Rep. Terry England, Chair of the House Appropriations Committee, rises to vocalize his concerns about how the definition change would alter rural broadband maps put into place over the last four years, another point Singleton refutes.
As the votes were being cast, Chairman Don Parsons rose for a parliamentary inquiry to reiterate that what Singleton stated in The Well was accurate, while simultaneously refuting the statements alleged by Houston, Watson, Williams, and England.
Nevertheless, HB 520 dies on the House floor in a vote of 51-108. No motion for reconsideration was made.
Following the NO votes by so many Democrats, many of whom previously supported the bill, a handful of Democratic measures were considered as late hour additions. Every one of them passed.
Note: Part 3 of Crossover Day on the Georgia General Assembly LiveStream Library was missing as of 10:00 a.m. on 3/10/21. A clip of the debate on HB 520 was uploaded by GPB Reporter Rahul Bali and is embedded at the bottom of this article.
Who Was For It Before They Were Against It?
Ultimately, 51 lawmakers voted in favor of the bill, 108 voted against, and 14 members were present but chose not to vote including Representative Victor Anderson who was a co-sponsor on the bill as well. Representatives Shaw Blackmon, Wes Cantrell, Barry Fleming, Carl Gilliard, Joseph Gullett, El-Mhadi Holly, Martin Momtahan, David Ralston, Ed Setzler, Rules Chairman Richard Smith, and Ron Stephens. Another 7 were ‘excused’ due to an absence for some reason or another and Betsy Holland abstained due to a conflict.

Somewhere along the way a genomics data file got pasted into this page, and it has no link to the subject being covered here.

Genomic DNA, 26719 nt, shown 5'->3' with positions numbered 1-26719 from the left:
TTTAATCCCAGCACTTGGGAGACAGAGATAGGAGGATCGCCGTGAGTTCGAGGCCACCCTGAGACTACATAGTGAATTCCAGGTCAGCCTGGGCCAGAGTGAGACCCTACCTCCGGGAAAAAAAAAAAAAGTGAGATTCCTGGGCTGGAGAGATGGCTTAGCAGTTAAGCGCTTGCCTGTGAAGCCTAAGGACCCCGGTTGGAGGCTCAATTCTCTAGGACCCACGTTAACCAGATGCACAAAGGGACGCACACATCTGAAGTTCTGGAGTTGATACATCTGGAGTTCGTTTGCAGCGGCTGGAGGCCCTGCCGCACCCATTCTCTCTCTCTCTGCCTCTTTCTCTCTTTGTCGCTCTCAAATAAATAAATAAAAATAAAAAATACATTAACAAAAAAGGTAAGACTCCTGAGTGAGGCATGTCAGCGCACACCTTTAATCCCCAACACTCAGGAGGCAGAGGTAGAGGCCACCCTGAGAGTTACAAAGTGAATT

Among those who voted NO:
- 20 are on the Rules Committee but did not raise opposition
- One of those 20 is Rep. Rick Jasperse, Secretary of the House Rules Committee, who made the motion to send HB 520 from the Rules Committee to the House floor
- Rep. Beth Camp, elected just last year, who is a co-sponsor of the bill.
- 9 of the NO votes are members of the Energy, Utilities, & Telecommunications Committee which gave favorable consideration to the bill. Those members include: Reps John Carson, Katie Dempsey, Robert Dickey, Shelly Hutchinson, Derrick Jackson, Josh McLaurin, Steven Meeks, Sheila Nelson, and Bill Werkheiser.
Here is the full list of votes:
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“When asked about his bill’s failure Monday, Singleton simply said “I am appreciative to the Speaker for giving me the opportunity to present my bill. This is important for Georgia and I clearly have work to do.”
Singleton is no stranger to hard hitting legislation, sponsoring ‘Save Girls Sports’ this year and backing Constitutional Carry provisions, higher education savings accounts, and election reform. But his political ideologies and closely-held principles are no match for a caucus that thrives having a whipping boy or two.
Disclosure from the author: Singleton is among the 17 lawmakers for whom I have produced legislative policy analysis during the legislative session over the last seven years which is a paid part-time consulting service. He declined to be interviewed for this story, but offered one quote as included above.